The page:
Forget about lucky stars.
Melissa Andrews has low interest rates and a deflated stock market to thank for an apartment rental deal that should boost her savings account by at least $75 a month beginning this July.
A French teacher whose job quest has taken her from Medicine Hat to Edmonton to Calgary over the past three years, Andrews is thrilled to know she’ll be at the same Calgary school this fall.
Better yet, a rental suite incentive means she goes back to work having trimmed $75 a month off the terms of a two-bedroom apartment she and a teacher friend are sharing beginning July 1.
They swung the discount “just by signing a one-year lease,” says Andrews, 24.
Andrews’ good fortune is the result of a competitive rental market that pegs Calgary’s vacancy rate at about five per cent, up from 4.4 per cent in 2003.
Although it’s higher than vacancy rates in Vancouver and Edmonton, all three cities are posting slight vacancy rate increases over 2003 as low interest rates continue to attract renters into the housing market, says Marnie Plunkett, an analyst with Canada Mortgage and Housing Corp. (CMHC) in Calgary.
The low stock market returns of recent years contributes to the vacancy rate by encouraging investors to put their money into the rental market versus stocks.
Vacancy increases aside, the rental market in all three cities is competitive – and robust.
CMHC estimates Vancouver’s vacancy rate at 2.2 per cent for 2004, a scant increase from two per cent in 2003.
Average rents in that city will rise by 1.5 per cent over the course of the year.
That’s lower than the rate of inflation “and an indication that building owners are hesitant to risk further vacancies through rent hikes,” says CMHC’s latest Vancouver Rental Market Report.
The picture regarding rent increases is similar in Edmonton and Calgary.
“When we entered the new year we were expecting to see vacancies of around four per cent, up from 3.4 per cent last October,” says Richard Goatcher, senior market analyst, CMHC.
But with multi-family construction levels stronger than expected, he anticipates vacancy rates could be “closer to five per cent when we do the survey this fall.”
Rents in Edmonton will rise 2.5 per cent over 2003 rates, with Calgary expected to post increases of about two per cent.
Vancouver’s low vacancy rate shows that market’s continued strength, says Cameron Muir, senior market analyst with CMHC’s Vancouver office.
Whereas investors may be stepping back from the rental market in Alberta’s two largest cities, Vancouver investors anticipate an increase in property prices.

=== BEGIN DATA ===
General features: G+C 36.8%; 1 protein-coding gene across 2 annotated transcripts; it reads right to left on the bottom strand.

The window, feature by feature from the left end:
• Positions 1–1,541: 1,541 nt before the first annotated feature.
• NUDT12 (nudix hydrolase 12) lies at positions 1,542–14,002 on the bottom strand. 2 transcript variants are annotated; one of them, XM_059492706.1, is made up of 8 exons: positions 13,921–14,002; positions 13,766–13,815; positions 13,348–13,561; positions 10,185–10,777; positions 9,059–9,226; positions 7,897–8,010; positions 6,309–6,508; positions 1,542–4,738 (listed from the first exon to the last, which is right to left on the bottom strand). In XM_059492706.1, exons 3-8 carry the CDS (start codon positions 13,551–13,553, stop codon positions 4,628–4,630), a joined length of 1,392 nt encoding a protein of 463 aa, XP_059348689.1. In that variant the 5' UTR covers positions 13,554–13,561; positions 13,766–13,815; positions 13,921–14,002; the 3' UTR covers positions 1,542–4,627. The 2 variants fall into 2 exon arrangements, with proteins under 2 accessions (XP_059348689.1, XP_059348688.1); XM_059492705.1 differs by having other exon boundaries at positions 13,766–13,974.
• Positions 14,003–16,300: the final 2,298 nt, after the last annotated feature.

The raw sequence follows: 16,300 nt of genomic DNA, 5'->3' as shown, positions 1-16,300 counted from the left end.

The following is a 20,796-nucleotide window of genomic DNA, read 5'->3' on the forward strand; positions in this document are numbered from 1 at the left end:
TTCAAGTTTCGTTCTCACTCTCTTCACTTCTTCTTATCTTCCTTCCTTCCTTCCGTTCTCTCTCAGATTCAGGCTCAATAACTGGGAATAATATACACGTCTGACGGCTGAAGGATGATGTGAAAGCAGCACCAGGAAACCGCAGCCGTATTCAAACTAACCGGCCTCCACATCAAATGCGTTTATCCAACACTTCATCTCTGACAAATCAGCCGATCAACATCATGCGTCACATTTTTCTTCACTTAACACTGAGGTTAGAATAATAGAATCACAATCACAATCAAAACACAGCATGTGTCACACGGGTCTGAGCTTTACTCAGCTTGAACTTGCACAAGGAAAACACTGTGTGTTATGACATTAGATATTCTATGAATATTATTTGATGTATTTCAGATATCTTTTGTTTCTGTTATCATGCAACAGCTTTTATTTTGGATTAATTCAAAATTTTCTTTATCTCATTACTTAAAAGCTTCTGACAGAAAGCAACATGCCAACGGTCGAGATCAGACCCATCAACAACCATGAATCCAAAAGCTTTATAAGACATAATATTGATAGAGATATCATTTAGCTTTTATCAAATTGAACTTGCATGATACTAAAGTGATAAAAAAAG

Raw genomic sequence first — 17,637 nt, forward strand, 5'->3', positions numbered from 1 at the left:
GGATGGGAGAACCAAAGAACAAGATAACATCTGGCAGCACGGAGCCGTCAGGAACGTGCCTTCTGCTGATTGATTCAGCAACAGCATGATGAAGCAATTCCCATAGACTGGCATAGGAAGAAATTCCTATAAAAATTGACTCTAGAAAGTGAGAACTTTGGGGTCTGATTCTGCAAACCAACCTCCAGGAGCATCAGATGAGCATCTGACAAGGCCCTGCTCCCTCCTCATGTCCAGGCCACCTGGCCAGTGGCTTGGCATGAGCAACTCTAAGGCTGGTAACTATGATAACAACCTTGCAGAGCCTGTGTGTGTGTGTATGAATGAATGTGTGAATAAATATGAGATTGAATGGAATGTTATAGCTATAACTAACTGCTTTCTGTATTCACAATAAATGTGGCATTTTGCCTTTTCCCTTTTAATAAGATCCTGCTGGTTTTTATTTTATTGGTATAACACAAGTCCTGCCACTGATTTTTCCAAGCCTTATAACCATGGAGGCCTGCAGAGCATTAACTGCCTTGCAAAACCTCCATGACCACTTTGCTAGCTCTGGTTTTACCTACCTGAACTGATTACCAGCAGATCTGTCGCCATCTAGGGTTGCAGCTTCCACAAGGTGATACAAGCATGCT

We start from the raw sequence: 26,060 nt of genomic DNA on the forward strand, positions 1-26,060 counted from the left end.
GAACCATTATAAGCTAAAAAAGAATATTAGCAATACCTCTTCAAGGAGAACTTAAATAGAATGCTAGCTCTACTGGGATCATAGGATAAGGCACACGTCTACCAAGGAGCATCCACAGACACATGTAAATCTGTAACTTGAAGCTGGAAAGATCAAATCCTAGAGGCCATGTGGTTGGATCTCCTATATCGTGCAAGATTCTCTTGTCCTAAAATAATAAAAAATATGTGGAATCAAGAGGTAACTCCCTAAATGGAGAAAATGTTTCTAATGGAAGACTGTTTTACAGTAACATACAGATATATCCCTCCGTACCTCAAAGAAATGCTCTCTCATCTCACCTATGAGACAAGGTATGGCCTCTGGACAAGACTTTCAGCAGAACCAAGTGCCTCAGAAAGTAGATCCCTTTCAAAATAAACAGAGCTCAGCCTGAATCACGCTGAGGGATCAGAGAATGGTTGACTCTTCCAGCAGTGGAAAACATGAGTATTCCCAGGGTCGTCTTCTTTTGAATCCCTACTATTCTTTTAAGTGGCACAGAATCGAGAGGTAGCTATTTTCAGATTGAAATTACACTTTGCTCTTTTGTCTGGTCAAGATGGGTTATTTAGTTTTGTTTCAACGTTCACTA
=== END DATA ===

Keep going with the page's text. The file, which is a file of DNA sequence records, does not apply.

“That capital appreciation is really what they’re banking on and that really signals confidence that they have in the market over the next several years,” says Muir.
In Edmonton and Calgary, industry arguably “overreacted” to the tighter rental markets of 2000 and 2001 and is still putting new rental units into a market that’s no longer in short supply, says Goatcher.
But the news isn’t all bad. Goatcher says business is brisk and even though rents may have plateaued, that’s not likely to hold if rising mortgage rates rekindle rental market interest in the coming months.
Increased competition for renters in Edmonton and Calgary shouldn’t have caught anyone off guard, adds David McIlveen, director of community development for Boardwalk Rental Communities.
Headquartered in Calgary, Boardwalk is the nation’s largest residential real-estate landlord, owning and managing some 31,000 units, including more than 10,000 units in Edmonton and 4,200 units in Calgary.
When Boardwalk saw where the market was going, the firm pumped $300 million into renovating its Western Canadian holdings.
The company also sent the word out to rank-and-file personnel, who advertised sales on certain units and stepped up efforts to retain and attract tenants.
To keep Boardwalk’s vacancy rates under CMHC averages, “we never miss a call,” says McIlveen.
That investment in product and service costs in the short term. Then again, Boardwalk isn’t in business for the short term.
Tough news for those who make their business in the rental market still translates into good new for renters such as Andrews.
Factor in a roommate to cost-share everything from rent to phone, cable and Internet service and Andrews, 24, figures this latest move could put an extra $300 into her bank account every month.
That could take her right out of the rental market by putting her closer to a down payment on a condominium or house.
How do you say, “delightful irony” in French? Andrews doesn’t care. She’s got that job, a new apartment and a couple of months to savour it all before the school bell rings on another term.
(Joy Gregory can be reached at firstname.lastname@example.org)